The USC Caruso Department of Otolaryngology – Head and Neck Surgery celebrated the graduation of its Chief Residents on June 18. The program’s unique structure and focus on residents make it a standout program for producing the next generation of otolaryngologists.
By Geoffrey Waring
On Saturday, June 18, at the USC Club at the University Park campus of the University of Southern California, the USC Caruso Department of Otolaryngology – Head and Neck Surgery bid a hearty congratulations and farewell to its four Chief Residents. Joseph Acevedo, MD, MAS, Tymon Tai, MD, Liyang Tang, MD, and Melissa Zheng, MD, the four Chief Residents in the program, were celebrated for their achievements and given a warm send off to the next steps in their careers. Dr. Acevedo will practice at Kaiser Permanente in Panorama City, Dr. Tai will start a facial plastics fellowship at the University of Texas, Houston, Dr. Tang will begin a head and neck fellowship at Loma Linda University, and Dr. Zheng will be entering a Laryngology fellowship at the University of Washington.
The graduation ceremony shined a light on the close collegiality between the residents, and the warm feelings between the residents and faculty in the program. It also provided an opportunity to highlight the USC Caruso Department of Otolaryngology – Head and Neck Surgery’s excellent – and expanding – residency program.
Residents, faculty, and alumni chimed in on the occasion of the Chief Resident graduation to sing the program’s praises. Four unique factors that stood out about the otolaryngology residency at USC were the amount of autonomy the program gives residents, the varied and difficult cases residents are asked to treat, the diversity of the population served during the residency, and the collegiality between co-residents and faculty.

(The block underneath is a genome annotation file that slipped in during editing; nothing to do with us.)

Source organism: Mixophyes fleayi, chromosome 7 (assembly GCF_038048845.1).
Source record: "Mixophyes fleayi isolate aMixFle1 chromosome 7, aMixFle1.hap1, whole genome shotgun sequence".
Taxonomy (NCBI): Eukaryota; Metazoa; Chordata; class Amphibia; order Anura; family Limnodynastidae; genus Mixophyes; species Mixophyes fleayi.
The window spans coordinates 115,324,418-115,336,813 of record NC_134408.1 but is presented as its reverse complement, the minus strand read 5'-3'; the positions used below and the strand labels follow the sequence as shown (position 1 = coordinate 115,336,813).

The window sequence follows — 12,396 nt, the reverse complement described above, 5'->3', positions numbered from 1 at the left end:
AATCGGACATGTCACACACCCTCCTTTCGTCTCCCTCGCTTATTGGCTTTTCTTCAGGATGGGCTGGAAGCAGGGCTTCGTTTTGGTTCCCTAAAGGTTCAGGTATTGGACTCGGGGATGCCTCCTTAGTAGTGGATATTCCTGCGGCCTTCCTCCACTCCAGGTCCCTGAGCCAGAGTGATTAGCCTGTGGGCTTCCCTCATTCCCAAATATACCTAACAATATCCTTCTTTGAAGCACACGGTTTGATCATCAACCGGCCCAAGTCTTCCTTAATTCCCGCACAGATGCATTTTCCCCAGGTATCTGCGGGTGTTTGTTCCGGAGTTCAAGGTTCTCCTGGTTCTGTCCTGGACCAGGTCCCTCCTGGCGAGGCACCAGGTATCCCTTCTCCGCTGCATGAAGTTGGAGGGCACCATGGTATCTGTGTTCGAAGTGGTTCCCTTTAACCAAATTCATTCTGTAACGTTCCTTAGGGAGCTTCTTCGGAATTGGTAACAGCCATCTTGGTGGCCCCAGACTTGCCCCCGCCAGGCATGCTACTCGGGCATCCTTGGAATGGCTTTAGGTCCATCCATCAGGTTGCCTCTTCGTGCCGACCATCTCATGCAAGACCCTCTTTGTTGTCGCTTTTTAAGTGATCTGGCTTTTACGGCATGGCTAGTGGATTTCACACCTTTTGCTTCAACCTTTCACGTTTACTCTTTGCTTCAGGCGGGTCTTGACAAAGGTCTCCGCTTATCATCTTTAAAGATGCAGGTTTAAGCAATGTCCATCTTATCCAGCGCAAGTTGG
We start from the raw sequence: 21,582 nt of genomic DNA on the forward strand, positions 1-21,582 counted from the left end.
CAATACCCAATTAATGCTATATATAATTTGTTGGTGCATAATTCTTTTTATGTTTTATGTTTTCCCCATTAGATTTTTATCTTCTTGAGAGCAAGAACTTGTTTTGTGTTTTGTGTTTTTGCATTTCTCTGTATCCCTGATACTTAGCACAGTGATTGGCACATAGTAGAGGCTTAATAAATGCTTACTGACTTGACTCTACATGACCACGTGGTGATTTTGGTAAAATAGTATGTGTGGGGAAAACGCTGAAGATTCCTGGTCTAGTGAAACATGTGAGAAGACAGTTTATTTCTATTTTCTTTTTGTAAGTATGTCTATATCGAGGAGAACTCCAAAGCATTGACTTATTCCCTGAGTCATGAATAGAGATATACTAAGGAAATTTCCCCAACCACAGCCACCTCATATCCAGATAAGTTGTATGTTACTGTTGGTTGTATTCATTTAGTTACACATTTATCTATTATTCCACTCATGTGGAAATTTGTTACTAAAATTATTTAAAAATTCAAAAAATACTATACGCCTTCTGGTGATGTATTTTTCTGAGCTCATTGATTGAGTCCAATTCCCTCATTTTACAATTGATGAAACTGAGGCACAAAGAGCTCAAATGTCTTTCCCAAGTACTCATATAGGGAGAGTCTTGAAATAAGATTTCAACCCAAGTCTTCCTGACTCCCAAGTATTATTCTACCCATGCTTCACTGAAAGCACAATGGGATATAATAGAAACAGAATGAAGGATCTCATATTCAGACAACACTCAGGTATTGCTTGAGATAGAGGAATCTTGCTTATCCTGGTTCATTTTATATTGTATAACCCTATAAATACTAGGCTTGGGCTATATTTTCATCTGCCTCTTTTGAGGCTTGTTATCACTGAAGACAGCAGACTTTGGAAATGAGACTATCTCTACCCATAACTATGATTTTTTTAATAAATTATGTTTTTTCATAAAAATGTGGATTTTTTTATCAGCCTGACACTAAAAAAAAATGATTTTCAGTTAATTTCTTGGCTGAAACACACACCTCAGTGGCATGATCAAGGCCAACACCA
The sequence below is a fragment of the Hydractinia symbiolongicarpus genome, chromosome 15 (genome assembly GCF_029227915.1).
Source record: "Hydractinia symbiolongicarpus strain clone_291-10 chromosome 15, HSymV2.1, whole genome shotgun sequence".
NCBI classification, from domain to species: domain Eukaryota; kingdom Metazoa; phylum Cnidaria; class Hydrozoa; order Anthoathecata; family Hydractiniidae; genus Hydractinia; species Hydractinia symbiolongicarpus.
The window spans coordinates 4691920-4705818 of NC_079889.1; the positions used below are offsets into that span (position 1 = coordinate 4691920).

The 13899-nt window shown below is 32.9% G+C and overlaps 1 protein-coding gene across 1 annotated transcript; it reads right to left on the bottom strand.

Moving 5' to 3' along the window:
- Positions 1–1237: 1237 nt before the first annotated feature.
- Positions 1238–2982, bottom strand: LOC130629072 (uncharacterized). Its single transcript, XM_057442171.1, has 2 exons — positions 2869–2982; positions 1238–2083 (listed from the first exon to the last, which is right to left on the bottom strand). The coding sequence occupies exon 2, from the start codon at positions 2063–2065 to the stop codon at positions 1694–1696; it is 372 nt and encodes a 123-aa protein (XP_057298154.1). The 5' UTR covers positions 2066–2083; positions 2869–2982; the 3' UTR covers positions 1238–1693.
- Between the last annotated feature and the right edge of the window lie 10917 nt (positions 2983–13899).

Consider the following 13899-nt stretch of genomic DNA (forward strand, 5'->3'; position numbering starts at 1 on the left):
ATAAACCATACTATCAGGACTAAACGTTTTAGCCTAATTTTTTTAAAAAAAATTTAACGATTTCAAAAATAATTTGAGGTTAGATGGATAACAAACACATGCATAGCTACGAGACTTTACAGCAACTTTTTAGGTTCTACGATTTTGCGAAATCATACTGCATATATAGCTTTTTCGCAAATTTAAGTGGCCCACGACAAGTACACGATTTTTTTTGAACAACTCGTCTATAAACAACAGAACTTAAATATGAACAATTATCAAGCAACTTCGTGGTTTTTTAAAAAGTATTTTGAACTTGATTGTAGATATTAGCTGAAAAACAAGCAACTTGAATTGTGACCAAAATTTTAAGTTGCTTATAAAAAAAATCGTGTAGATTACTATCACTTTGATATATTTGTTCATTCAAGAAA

“When I was a junior resident, many of the USC residency graduates told me about the well-known reputation of the USC graduates as skilled, competent surgeons and clinicians within the medical communities which served them well throughout their professional career after graduation,” said Janet Choi, MD, MPH, an alumna of the USC Caruso OHNS residency program, currently serving a neurotology fellowship at the University of Minnesota. “Now I know why. I would definitely choose USC again.”
The unique structure of the program, splitting time between Keck Hospital and Los Angeles County Hospital, was one of the primary benefits of the program according to many residents. Karla O’Dell, MD, an alumna of the residency program and current faculty member in the department, noted that the time at LA County provides a holistic learning experience of patient care that is unique for a residency program.
“There is a lot of autonomy at Los Angeles County Hospital. You run your own clinic and follow patients throughout the year,” said Dr. O’Dell. “There’s a sense of ownership that’s created that’s really hard to find in other residency programs. It’s very unique.”
Aside from the greater autonomy provided by the experience at LA County, department residents frequently spoke of the diversity — both in types of cases encountered, as well as the racial and socioeconomic diversity of the patients they cared for — their time in the program provided.
“Coming from LAC+USC, we’ve seen it all,” said Dr. Acevedo. “I feel comfortable in the widest variation of Otolaryngologic practice, and am confident in my clinical skills.”
Kevin Hur, MD, another faculty member who graduated from the department’s residency program, agreed. “Our residency program really stands out in the diversity of patients we see, the amount of responsibility entrusted to the residents, and the faculty teaching and mentorship,” Dr. Hur said. “As a result, the residency program produces highly competent, well-rounded otolaryngologists.”